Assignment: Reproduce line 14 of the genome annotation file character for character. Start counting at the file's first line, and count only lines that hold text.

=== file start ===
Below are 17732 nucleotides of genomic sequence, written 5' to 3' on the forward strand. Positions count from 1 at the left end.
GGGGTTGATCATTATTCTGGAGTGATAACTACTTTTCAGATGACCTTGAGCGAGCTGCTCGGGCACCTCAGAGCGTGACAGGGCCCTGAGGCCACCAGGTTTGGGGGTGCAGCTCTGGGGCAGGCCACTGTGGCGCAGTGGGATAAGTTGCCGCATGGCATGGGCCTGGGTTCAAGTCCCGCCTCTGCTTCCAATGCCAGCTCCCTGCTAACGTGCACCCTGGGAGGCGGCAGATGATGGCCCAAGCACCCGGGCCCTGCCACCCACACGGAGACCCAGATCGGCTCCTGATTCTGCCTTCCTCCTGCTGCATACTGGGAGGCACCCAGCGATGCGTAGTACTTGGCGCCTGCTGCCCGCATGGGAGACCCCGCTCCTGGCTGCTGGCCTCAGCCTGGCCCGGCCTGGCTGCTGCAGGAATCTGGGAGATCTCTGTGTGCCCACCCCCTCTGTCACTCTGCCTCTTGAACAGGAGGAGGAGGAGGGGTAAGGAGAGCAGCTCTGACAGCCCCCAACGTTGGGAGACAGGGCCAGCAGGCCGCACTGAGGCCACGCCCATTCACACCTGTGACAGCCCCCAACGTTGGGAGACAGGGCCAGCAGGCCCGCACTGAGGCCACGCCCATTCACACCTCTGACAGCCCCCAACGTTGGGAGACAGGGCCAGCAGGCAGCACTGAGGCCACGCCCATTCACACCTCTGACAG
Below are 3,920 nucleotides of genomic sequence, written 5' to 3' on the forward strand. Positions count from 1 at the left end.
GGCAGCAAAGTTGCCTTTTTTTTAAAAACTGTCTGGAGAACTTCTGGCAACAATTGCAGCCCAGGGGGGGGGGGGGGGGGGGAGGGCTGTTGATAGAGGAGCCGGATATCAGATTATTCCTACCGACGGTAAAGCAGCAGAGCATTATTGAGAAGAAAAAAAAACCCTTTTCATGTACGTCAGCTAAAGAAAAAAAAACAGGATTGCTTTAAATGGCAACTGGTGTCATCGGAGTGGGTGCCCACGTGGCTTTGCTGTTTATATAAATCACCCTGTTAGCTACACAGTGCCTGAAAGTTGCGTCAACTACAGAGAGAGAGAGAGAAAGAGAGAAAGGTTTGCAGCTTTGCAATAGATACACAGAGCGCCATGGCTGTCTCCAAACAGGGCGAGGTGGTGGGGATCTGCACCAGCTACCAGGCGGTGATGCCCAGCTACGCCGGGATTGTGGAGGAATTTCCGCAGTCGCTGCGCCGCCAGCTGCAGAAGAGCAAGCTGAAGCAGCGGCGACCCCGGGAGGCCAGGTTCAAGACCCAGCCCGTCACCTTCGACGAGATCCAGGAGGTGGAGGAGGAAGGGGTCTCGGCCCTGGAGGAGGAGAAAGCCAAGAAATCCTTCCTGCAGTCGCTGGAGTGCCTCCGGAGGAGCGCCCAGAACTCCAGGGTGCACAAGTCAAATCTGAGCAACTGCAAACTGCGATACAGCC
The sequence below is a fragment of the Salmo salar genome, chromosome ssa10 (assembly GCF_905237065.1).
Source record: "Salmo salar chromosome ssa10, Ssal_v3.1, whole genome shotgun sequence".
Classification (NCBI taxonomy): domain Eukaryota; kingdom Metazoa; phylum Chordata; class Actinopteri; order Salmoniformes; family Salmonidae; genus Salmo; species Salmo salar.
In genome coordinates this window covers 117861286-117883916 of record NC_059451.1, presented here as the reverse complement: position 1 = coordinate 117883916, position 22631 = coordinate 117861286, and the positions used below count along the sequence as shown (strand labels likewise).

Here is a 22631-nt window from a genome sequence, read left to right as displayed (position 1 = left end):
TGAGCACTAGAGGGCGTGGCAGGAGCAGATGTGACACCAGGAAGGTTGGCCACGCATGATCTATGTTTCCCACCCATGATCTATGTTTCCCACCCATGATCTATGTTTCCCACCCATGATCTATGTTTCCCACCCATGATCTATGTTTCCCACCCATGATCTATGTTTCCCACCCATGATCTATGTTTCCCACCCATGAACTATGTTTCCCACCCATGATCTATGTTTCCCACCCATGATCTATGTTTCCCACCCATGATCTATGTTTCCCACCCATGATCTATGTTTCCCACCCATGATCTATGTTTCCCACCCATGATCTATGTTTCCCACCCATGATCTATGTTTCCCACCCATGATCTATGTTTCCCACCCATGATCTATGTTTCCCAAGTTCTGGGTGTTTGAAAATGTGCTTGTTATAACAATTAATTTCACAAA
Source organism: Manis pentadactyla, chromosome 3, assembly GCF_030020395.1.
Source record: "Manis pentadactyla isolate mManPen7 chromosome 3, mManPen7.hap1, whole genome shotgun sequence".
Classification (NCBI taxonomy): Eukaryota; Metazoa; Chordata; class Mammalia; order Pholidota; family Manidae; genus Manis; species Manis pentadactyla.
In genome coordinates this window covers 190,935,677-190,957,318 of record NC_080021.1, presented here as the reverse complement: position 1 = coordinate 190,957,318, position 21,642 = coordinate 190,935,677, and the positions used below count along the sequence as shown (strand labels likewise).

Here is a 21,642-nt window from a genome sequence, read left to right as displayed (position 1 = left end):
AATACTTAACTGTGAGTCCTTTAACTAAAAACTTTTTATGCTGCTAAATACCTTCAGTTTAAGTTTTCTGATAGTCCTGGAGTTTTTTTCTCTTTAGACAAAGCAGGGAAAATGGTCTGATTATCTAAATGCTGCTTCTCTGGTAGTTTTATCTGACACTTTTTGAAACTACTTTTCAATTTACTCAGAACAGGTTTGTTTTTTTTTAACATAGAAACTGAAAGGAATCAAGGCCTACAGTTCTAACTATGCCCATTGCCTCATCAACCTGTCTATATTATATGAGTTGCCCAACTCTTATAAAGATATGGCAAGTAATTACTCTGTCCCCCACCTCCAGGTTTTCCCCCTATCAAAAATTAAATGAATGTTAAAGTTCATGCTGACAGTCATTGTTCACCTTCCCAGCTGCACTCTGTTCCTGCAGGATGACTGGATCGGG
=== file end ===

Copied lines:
In genome coordinates this window covers 190,935,677-190,957,318 of record NC_080021.1, presented here as the reverse complement: position 1 = coordinate 190,957,318, position 21,642 = coordinate 190,935,677, and the positions used below count along the sequence as shown (strand labels likewise).